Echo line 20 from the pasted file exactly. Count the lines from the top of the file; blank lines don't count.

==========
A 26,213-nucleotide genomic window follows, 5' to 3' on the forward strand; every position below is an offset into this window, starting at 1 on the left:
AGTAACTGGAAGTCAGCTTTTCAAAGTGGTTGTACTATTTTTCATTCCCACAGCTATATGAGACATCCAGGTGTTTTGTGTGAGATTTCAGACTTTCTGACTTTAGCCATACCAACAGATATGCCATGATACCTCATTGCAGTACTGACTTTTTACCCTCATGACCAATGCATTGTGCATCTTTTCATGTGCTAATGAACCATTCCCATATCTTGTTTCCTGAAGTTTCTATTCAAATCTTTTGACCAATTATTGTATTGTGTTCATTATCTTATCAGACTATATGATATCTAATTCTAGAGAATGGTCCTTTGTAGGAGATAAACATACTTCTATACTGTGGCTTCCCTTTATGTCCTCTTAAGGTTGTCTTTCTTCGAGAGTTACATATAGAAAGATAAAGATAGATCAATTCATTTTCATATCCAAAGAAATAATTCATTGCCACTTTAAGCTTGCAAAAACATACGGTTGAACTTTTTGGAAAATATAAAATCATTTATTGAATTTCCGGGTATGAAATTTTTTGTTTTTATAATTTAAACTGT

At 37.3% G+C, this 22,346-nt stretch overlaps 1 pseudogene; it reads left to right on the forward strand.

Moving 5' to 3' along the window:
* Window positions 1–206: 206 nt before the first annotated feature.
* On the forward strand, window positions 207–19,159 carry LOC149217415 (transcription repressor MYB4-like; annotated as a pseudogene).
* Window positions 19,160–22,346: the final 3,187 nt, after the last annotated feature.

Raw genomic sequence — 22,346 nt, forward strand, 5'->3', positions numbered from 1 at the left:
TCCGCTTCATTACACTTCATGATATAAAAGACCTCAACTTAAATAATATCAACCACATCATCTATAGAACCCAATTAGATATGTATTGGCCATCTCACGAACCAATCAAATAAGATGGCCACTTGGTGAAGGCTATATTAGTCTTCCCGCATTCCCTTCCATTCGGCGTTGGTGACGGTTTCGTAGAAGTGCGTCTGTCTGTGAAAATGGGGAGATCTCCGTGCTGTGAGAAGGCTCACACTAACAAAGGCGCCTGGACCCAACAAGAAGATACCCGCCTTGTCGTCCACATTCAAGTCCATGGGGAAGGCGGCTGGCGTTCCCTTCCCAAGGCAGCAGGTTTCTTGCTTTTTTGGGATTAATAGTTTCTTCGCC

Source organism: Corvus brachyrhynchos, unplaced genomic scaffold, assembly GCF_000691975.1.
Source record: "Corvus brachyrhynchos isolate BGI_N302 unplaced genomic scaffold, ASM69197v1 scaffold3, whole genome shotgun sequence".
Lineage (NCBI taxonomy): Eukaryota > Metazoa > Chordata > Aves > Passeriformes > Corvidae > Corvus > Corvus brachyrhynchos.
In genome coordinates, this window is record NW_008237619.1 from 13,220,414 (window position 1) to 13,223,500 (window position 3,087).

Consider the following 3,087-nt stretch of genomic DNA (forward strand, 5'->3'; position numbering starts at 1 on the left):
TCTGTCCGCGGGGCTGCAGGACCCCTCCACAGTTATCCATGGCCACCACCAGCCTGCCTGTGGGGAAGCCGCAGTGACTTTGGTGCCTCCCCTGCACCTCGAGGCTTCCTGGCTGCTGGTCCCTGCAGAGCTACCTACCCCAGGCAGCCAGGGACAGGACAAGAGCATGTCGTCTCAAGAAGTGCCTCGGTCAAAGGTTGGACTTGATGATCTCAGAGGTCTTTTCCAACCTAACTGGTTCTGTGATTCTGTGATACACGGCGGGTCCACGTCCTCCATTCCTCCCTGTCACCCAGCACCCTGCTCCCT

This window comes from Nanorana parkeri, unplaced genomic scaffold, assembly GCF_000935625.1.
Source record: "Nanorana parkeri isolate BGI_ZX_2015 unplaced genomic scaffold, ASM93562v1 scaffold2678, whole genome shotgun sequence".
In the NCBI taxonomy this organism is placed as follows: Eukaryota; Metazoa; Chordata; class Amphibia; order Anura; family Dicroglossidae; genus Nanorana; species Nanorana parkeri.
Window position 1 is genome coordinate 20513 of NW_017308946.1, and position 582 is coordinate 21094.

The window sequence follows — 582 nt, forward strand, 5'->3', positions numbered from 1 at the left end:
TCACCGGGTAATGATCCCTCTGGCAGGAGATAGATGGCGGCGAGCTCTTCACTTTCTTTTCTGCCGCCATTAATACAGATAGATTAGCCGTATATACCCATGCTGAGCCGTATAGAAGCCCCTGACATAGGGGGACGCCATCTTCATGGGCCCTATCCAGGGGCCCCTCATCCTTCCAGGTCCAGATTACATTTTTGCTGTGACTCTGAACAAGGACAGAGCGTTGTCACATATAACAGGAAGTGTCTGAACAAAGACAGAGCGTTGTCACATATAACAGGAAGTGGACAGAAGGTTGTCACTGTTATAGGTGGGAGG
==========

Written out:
The window sequence follows — 582 nt, forward strand, 5'->3', positions numbered from 1 at the left end: